David Gross's Reviews > Martin Luther King, Jr.: Nonviolent Strategies and Tactics for Social Change

Martin Luther King, Jr. by John J. Ansbro
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's review
Apr 20, 11

bookshelves: direct-action, ethics, non-fiction, political-theory
Read in April, 2011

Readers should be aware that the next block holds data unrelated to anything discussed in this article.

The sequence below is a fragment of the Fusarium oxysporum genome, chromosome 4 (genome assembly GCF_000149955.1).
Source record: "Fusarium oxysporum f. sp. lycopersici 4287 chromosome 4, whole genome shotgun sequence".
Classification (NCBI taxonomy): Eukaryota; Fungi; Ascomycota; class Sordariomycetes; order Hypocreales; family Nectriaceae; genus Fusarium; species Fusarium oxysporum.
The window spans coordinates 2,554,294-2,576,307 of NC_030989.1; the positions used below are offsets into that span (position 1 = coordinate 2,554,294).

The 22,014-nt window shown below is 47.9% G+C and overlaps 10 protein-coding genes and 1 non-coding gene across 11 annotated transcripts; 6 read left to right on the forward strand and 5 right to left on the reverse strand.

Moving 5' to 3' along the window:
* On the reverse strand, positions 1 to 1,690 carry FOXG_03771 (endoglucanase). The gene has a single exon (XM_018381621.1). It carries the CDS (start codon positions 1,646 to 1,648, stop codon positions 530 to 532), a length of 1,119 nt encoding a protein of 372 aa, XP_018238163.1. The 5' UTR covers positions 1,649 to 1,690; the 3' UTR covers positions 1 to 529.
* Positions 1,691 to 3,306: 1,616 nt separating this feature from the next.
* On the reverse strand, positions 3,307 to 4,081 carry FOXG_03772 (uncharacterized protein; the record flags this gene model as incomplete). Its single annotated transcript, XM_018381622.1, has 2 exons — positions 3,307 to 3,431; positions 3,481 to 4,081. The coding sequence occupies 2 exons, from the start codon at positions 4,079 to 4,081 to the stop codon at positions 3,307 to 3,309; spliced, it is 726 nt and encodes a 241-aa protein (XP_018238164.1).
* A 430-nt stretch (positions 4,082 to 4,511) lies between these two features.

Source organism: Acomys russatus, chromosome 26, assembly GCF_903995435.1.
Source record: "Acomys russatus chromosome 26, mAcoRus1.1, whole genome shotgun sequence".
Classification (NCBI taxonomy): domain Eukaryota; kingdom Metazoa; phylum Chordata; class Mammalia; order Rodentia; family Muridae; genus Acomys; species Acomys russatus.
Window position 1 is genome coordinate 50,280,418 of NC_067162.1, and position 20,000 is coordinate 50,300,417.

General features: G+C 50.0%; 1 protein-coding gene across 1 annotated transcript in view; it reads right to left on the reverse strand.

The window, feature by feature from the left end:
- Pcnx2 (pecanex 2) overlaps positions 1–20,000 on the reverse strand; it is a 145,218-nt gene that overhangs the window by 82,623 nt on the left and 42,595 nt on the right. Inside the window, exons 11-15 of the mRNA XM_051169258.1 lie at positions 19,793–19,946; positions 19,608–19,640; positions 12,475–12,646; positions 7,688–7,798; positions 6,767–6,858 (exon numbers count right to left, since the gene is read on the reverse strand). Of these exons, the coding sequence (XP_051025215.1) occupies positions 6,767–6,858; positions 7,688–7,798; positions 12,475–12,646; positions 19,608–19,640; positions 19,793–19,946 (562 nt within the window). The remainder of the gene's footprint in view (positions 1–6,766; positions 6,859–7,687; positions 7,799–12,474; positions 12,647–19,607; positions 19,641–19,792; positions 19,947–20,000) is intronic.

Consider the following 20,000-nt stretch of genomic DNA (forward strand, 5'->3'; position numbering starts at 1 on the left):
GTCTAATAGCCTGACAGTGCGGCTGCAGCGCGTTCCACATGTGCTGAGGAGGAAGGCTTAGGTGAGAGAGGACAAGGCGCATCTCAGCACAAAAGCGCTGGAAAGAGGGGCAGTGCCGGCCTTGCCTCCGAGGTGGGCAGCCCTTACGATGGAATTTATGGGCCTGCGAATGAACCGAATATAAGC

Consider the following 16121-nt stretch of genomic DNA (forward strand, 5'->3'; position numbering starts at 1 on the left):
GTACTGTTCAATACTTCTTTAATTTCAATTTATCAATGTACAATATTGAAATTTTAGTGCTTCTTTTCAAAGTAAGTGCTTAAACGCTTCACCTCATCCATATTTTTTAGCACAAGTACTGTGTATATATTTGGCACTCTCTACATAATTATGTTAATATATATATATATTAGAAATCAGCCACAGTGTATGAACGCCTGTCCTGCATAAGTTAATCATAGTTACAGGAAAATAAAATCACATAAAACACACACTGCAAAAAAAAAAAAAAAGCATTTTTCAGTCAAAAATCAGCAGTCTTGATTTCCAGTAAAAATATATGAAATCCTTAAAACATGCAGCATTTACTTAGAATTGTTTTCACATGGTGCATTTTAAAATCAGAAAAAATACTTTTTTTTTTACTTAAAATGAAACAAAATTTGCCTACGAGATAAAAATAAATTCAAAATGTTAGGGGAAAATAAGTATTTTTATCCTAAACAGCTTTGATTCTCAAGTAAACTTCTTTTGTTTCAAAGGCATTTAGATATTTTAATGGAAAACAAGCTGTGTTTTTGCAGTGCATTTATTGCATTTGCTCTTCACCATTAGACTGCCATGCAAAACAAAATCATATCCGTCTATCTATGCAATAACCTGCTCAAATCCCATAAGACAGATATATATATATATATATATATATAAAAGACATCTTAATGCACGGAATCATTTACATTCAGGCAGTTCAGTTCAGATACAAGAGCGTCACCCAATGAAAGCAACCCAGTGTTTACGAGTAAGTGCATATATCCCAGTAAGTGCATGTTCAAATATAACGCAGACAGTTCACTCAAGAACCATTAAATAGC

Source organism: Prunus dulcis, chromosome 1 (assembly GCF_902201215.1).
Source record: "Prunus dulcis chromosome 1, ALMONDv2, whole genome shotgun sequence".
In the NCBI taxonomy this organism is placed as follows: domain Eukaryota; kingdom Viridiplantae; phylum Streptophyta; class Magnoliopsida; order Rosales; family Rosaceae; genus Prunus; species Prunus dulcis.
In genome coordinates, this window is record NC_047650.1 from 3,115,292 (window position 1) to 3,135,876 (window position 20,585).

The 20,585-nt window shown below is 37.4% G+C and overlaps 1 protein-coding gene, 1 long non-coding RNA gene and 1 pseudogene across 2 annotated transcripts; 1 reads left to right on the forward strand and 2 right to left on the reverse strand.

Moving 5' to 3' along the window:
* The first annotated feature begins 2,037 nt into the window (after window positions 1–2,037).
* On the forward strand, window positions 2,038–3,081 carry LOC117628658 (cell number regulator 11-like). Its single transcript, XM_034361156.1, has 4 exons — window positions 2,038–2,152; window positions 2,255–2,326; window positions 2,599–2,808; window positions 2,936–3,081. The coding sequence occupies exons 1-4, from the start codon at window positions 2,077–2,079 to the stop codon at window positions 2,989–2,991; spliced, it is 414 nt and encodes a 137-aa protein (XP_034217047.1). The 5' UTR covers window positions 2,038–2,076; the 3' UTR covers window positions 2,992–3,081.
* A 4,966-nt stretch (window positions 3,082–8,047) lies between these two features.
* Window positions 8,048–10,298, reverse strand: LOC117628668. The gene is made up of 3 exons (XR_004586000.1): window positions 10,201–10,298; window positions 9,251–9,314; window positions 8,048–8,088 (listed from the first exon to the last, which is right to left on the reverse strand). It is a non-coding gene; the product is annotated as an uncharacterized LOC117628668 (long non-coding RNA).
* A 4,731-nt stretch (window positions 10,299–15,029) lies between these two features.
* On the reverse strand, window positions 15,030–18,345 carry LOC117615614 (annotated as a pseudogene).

The subtitle, "Nonviolent Strategies and Tactics for Social Change," describes a book I would rather have read. But this book was still interesting. It traces King's thinking in a number of areas back to those thinkers he drew from and reacted against -- folks like Harold DeWolf (personalism, theology, the church); Edgar Brightman, Peter Bertocci, and Walter Muelder (personalism); Walter Rauschenbusch (the social gospel); Karl Marx (mostly in reaction, but also in envy at his influence); Henry David Thoreau and Mohandas Gandhi as well as Socrates, Augustine, Thomas Aquinas, Richard Gregg, Frederick Douglass, and George W. Davis (civil disobedience); Reinhold Niebuhr (theology, civil disobedience); Hegel and Heraclitus (history); Nietzche, Kierkegaard, Paul Tillich, Karl Jaspers, Jean-Paul Sartre, and Hegel (philosophy); Booker T. Washington, W.E.B. DuBois, and Stokley Carmichael (black activist strategy); and George Kelsey (racism). As such, it's an interesting read and a good source of leads to follow, but it isn't a study of King's strategic and tactical thinking about nonviolent political force.
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